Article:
IBA Ramsay and Northern Juan Perez Sound Islands
Haida Gwaii, British Columbia
Site Summary
BC140 Latitude
52.564° N
131.392° W
0 - 370 m
184.68 km²
coniferous forest (boreal/alpine), coastal cliffs/rocky shores (marine)
Land Use:
Potential or ongoing Threats:
Disturbance, Introduced species, Oil slicks
IBA Criteria: Globally Significant: Congregatory Species, Colonial Waterbirds/Seabird Concentrations, Nationally Significant: Congregatory Species
Conservation status: National Park
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Site Description
Ramsay and the northern Juan Perez Sound islands are located off the east coast of Moresby Island, just south of Lyell Island, on Haida Gwaii. Four major islands (Ramsay, Murchison, House and Hotsprings) and three rocky islets (Tatsung, Kloo and Ramsay) are included within this island group. The small islets are devoid of vegetation, while the four larger islands are forested with a mix of Sitka Spruce, Western Hemlock, Western Red-cedar and some Red Alder. Of the four islands, Ramsay is the largest and the most important for nesting seabirds in the region. It has a variable landscape, with coastlines characterized by moderate to steep forested slopes and prominent cliffs; grass and salal occur along parts of the shoreline. These islands are also used as both breeding and haul-out sites for Hair Seals.

The marine waters within a five km radius of Ramsay Island are also included in the IBA due to their importance as feeding and staging areas for the seabirds.

This group of islands contains one of the ten largest concentrations of breeding Ancient Murrelets in British Columbia. Population estimates obtained from surveys in the mid-1980s show that as a whole, the area supports approximately 20,800 pairs, or 4.2% of the estimated global, and almost 8% of the estimated national population. Individually, Ramsay Island is the fourth largest of the 26 confirmed Ancient Murrelet breeding sites in British Columbia.

These islands also support 13,000 pairs of Cassin's Auklets, which is just under 1% of the estimated national population. Black Oystercatchers and Pigeon Guillemots have also been observed in significant numbers, (about 1.2% and close to 1% of their respective national populations). Surveys during the 1970s reported as many as 100 pairs of nesting Pelagic Cormorants on the cliffs of Murchison Island. The most recent survey (1986), however, recorded only 14 pairs of this species.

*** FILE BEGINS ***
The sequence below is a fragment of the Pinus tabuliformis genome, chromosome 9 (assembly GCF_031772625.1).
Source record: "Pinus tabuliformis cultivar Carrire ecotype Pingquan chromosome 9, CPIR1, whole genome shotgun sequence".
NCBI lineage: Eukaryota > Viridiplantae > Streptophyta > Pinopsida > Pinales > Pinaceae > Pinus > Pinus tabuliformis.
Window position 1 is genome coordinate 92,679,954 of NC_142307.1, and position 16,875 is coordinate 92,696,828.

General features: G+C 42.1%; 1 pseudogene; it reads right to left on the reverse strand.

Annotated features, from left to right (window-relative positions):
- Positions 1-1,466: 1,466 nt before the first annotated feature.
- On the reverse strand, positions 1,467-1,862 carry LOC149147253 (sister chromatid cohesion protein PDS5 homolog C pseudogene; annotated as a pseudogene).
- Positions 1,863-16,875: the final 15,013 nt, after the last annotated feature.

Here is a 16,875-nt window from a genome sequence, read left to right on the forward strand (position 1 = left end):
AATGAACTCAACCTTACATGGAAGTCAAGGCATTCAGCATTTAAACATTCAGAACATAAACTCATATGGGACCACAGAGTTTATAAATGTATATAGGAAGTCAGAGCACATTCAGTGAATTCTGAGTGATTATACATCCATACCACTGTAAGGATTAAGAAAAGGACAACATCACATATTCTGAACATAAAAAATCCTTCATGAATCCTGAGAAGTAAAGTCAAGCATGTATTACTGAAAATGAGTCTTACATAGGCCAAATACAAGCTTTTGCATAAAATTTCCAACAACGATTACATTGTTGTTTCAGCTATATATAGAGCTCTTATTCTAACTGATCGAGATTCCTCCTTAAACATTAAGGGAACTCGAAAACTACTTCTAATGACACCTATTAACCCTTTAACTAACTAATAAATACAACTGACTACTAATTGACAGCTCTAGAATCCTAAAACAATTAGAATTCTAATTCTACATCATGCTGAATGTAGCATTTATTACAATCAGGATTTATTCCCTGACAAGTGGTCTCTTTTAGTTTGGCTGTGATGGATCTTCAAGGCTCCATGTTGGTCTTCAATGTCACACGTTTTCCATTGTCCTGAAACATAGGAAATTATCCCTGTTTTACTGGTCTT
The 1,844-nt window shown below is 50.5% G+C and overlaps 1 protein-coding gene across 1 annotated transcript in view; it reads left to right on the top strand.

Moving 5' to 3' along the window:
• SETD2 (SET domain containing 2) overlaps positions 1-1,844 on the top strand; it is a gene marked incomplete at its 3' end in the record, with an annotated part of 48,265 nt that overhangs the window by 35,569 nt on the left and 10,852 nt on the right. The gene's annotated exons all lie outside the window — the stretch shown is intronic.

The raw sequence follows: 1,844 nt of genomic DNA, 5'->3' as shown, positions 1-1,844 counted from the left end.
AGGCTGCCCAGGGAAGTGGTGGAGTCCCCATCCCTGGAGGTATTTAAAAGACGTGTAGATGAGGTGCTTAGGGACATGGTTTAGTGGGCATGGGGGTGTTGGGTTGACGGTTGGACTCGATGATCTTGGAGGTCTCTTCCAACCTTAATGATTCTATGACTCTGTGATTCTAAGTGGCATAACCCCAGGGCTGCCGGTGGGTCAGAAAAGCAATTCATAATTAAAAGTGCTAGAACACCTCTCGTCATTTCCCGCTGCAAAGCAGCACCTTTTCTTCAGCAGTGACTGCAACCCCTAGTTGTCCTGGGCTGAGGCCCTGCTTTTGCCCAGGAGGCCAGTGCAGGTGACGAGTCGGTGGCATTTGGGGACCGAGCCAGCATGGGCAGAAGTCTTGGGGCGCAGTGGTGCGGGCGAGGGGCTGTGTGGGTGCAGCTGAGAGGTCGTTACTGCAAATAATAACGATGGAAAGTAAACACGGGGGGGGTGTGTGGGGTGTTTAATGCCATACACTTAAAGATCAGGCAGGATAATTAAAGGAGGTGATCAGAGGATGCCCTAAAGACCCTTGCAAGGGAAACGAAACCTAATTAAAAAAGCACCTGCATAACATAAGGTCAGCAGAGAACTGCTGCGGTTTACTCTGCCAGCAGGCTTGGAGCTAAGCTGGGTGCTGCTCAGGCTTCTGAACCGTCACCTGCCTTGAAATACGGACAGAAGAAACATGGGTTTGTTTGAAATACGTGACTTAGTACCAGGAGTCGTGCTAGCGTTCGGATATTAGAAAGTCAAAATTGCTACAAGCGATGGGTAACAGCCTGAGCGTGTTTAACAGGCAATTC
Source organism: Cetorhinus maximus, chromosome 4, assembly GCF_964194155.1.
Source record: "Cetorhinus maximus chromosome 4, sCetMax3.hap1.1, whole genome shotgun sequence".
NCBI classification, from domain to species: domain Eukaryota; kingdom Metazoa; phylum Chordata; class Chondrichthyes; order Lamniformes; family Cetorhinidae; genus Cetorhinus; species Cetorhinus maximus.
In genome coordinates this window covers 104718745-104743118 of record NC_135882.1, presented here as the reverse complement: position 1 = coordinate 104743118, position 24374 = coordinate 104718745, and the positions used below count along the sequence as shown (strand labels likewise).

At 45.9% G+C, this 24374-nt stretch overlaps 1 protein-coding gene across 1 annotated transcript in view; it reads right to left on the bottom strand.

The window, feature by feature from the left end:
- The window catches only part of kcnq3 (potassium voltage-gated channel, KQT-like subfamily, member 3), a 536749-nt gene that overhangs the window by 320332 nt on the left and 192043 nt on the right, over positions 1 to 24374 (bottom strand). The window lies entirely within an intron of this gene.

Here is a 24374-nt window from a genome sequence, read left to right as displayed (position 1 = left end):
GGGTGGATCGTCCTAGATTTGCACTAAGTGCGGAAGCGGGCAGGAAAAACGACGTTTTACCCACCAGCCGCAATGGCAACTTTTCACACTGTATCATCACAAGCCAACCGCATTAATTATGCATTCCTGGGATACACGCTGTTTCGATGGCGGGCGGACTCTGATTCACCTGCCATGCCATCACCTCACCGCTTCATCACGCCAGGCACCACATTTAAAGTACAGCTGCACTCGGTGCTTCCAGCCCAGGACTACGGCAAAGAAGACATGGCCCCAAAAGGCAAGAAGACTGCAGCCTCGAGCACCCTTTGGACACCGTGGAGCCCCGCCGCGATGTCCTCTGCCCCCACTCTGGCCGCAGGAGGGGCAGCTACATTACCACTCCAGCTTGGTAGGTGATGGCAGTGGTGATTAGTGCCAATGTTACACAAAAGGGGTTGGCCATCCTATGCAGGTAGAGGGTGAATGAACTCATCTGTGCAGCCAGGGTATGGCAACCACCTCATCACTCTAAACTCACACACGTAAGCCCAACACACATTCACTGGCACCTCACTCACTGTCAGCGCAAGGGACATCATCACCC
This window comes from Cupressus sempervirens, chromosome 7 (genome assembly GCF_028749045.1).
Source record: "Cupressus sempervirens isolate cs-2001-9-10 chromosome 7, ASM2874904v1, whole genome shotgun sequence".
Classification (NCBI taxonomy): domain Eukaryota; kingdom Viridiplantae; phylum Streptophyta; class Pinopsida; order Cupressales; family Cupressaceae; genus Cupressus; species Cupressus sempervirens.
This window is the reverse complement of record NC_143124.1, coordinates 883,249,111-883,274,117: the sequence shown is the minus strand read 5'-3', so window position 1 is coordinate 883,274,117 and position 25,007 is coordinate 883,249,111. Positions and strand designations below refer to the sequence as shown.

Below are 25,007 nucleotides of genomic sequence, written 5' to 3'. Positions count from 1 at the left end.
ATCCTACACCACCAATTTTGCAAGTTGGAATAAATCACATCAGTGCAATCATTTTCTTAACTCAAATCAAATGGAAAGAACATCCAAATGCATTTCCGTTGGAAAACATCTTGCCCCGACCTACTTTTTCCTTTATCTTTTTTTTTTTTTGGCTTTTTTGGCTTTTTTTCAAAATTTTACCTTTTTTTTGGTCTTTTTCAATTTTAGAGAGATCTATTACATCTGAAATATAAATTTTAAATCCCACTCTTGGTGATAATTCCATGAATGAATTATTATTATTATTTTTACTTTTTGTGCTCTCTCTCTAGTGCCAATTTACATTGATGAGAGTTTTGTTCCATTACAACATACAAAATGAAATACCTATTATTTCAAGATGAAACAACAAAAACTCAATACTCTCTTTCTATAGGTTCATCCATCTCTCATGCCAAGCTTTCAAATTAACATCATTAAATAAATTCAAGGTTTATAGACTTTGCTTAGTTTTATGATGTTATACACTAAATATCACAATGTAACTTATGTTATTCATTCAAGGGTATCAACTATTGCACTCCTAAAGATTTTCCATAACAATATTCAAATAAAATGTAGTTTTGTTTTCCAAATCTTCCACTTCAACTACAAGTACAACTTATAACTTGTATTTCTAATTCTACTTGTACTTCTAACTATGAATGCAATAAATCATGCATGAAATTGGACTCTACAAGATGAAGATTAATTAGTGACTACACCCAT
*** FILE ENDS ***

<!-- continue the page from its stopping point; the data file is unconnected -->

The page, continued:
Other seabirds that nest at this site in smaller numbers include Fork-tailed Storm-Petrels, Leach's Storm-Petrels, and Glaucous-winged Gulls. Bald Eagles nest on the forested islands and Peregrine Falcons (ssp. pealei) are observed in the region.

IBA Criteria
SpeciesT | A | I Links Date Season Number G C N
Ancient Murrelet 1986 SU 41,600
Iceland Gull (Thayer's) 2011 FA 200
Note: species shown in bold indicate that the maximum number exceeds at least one of the IBA thresholds (sub-regional, regional or global). The site may still not qualify for that level of IBA if the maximum number reflects an exceptional or historical occurrence.
Conservation Issues
The spread of introduced predators (primarily raccoons and rats) from the mainland shores of Moresby Island is one of the greatest threats to the seabird colonies here as well as throughout the Queen Charlotte Island chain. Rats, which are present on Murchison Island, are likely the cause of the dwindling seabird populations there. The nesting seabirds on that island are now confined to a small area on the northeastern peninsula.

Additional threats include: potential oil spills, and possible disturbance from boaters and other visitors to Gwaii Haanas National Park Reserve who are attracted by the presence of a picturesque hotspring. At one time feral goats were present on Ramsay Island. Their current status is unknown, but they are also a potential source of disturbance to the nesting seabirds.

The IBA Program is an international conservation initiative coordinated by BirdLife International. The Canadian co-partners for the IBA Program are Birds Canada and Nature Canada.
   © Birds Canada